I study mutations that disrupt embryonic development in mice. When embryos die, I look at their defects and search for the genes that are responsible of those malformations. My studies are focused on defects that affect the embryos at their very early stages, when the embryos are just groups of cells that need to grow and reorganize to form an adult animal. I am interested in understanding how the embryo acquires its characteristic shape, a process called morphogenesis.
We know that three basic mechanisms mediate morphogenesis: cell growth, cell movements, and cell specification. How these mechanisms are coordinated to generate tissues and organs during embryogenesis is still a mystery.
Studying how cells form parts of the embryo can reveal many things. For example, during cancer, cells can metastasize, and that process is directly related to one of the morphogenetic events we study. In one of the very early development stages, some cells separate from the layer they form and migrate. These processes of delamination and migration are very similar to the ones that produce cancer later in the life of the individual. Studying the genes that regulate whether cells are able to detach from their neighbors and populate other locations can help us understand how to control metastasis.
It is well known that genes identified as markers for cancer play important roles in embryo development. This makes mouse development a useful model system. My research group wants to know how genes control embryonic development. What do they tell us about how an embryo develops? What would this knowledge tell us about how cells behave? What is the correlation to human disease—cancer, in particular?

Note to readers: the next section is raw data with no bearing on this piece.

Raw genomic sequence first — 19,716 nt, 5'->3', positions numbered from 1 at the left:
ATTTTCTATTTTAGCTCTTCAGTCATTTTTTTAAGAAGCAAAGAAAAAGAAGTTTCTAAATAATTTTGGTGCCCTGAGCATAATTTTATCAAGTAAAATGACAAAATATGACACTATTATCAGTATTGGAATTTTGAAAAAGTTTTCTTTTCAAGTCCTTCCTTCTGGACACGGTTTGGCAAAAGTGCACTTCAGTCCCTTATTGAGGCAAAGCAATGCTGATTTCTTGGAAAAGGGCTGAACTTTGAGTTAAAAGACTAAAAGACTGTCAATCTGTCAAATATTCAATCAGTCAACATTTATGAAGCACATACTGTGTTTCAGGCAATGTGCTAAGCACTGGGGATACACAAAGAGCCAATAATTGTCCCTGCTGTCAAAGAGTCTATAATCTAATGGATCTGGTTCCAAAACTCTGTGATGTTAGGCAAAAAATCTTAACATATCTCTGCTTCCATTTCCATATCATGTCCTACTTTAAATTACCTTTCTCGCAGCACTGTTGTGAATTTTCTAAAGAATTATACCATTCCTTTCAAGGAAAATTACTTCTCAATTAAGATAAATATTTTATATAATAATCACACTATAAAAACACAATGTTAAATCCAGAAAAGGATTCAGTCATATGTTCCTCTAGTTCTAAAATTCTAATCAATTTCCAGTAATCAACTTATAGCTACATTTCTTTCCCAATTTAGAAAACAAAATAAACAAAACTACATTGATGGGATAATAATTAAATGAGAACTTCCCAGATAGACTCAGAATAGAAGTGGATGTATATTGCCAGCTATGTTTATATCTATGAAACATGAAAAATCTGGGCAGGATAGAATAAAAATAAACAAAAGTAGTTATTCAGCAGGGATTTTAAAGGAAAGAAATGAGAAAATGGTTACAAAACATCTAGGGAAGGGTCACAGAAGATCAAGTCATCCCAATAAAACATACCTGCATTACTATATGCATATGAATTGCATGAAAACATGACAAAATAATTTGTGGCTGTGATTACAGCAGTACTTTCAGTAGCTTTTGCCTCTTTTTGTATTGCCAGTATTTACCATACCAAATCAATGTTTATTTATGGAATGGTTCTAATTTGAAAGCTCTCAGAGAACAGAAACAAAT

Aside from its application in cancer, our research is also important for the prevention of human congenital malformations and miscarriage during pregnancy. All the mutations we study cause embryonic lethality, and therefore the genes involved likely cause embryonic death in humans, too. The embryonic defects that cause spontaneous abortions are very difficult to study in humans, since in most cases embryonic tissues are lost by the time women reach the clinic. Studying mouse embryos will allow us to identify those genes that are required for proper embryonic development in mammals. Knowing the genes that are important, we will be able to do genetic testing in parents and determine if they have a predisposition for an abnormal pregnancy or to carry babies with developmental defects and disease. This, which has been portrayed in science fiction movies, is starting to be a reality. Today, genetic testing is available for a myriad of human diseases. More knowledge about the genes important for embryonic development will translate into more tests and healthier babies.
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